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    Yes, I am Talking About Glaucoma

    by Ngozi Osuagwu, MD | January 26th, 2020

    Yes, I am Talking About Glaucoma

    It would be easy as a gynecologist to say that I only deal with problems from the waist down but when you hear that glaucoma is the leading cause of irreversible blindness in the United States and the world and that half the people in the United States who have glaucoma do not know they have it, you cannot ignore the waist up. Keeping my sisters alive and healthy is about taking care of our whole body – waist up and down.

    January is National Glaucoma Awareness Month.  Two weeks ago, I was reminding you to get your pap smear and this week I want to remind you to get your comprehensive dilated eye exam. It is the only way to find out if you have glaucoma.

    Here are some facts:

    1. Glaucoma is a group of diseases that can cause damage to the optic nerve in the eye. The damage is caused by fluid buildup in your eye causing increase pressure that leads to damage to the nerve. When there is damage to the optic nerve, it causes problems with the vision. Your vision can be saved with early detection and treatment.
    2. There are no early symptoms. Glaucoma does not have early warning signs. There is no pain or blurry vision until you have advanced disease. You do not have to wait to have symptoms in your eyes to see to get a comprehensive dilated eye exam.
    3. Glaucoma can happen to anyone but there are some people that are at higher risk who should definitely get their comprehensive dilated eye exam:
      1. African Americans over age 40
      1. Adults over 60 years old especially Hispanics/Latinos
      1. People with family history of glaucoma
    4. Glaucoma cannot be cured, but it can be treated to keep it from getting worse. Catching it early is the best way to protect your vision.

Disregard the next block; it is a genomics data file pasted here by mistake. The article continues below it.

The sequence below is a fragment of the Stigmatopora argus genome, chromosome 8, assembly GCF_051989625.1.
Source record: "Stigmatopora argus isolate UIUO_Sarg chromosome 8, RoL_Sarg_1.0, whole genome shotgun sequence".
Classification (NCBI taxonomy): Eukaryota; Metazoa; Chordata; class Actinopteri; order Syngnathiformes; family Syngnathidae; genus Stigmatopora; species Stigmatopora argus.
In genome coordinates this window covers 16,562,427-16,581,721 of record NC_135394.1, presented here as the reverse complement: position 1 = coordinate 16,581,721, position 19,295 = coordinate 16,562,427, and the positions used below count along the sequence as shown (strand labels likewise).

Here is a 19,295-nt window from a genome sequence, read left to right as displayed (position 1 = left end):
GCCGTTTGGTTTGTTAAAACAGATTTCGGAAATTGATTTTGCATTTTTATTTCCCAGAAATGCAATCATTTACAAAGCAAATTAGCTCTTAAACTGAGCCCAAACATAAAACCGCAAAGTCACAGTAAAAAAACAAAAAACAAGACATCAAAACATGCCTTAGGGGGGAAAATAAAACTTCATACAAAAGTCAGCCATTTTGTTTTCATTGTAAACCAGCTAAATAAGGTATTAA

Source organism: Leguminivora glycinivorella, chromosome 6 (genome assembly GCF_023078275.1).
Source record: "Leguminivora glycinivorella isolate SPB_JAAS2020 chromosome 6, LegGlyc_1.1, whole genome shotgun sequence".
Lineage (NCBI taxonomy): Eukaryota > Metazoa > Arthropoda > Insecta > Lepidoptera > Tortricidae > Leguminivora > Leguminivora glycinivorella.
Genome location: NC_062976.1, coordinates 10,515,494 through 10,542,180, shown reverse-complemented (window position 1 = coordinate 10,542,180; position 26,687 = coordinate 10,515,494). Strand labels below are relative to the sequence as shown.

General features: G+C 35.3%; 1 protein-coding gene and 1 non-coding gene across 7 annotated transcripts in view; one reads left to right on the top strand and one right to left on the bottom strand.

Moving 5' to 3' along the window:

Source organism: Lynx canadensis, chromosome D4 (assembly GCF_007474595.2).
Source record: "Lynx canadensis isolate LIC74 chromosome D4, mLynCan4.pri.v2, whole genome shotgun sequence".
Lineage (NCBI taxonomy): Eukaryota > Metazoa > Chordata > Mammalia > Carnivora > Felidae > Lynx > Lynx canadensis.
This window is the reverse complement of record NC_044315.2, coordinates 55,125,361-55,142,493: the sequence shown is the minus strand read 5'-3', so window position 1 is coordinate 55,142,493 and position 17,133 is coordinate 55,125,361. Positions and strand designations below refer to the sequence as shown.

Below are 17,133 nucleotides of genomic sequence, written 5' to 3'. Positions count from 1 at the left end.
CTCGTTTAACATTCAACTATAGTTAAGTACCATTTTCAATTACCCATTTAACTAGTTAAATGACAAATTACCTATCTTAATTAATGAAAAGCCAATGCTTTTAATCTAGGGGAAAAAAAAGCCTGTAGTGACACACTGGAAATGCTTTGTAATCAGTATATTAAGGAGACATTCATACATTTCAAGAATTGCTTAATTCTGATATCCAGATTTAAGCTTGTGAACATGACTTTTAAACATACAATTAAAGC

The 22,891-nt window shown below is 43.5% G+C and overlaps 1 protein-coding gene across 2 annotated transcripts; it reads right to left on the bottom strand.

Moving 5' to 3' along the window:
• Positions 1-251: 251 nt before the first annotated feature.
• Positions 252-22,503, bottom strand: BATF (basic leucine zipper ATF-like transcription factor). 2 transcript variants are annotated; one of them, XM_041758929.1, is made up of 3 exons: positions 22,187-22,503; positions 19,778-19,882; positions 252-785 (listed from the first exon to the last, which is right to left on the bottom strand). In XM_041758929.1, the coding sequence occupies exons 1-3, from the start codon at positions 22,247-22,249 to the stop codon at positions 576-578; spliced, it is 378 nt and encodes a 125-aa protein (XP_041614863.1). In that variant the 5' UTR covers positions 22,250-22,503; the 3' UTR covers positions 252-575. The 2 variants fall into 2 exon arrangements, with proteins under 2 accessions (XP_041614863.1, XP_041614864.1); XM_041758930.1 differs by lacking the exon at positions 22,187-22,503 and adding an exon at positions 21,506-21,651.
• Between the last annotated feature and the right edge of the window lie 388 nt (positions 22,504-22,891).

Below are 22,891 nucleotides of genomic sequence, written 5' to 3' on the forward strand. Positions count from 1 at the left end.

5. Your vision can be saved with early detection and treatment. Get your comprehensive dilated eye exam.

    If you are not sure how to schedule your eye exam, please talk with your primary care physician. If you are getting prescription eye glasses, ask your optometrist about the comprehensive dilated exam. Some optometrists will refer you to the ophthalmologist. For more information on glaucoma, please click here.

    Source: National Eye Institute, National Institutes of Health (NEI/NIH)

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    The book discusses common gynecological and women’s health issues in a series of witty and entertaining letters. These letters, all educational, offer suggestions on what approaches to take in tackling the medical problems that typically bring women to an ob/gynecologist. The letters are spiced with art, a poem and quotes. Although its emphasis is on gynecology and women’s health, it touches on some other medical issues that make women visit their doctors.

    The second half of the book briefly discusses the most common gynecological conditions and also provides an overview of sexually transmitted infections. A list of annotated websites dealing with the different topics in the book is provided for the reader who wants to pursue each subject in depth.




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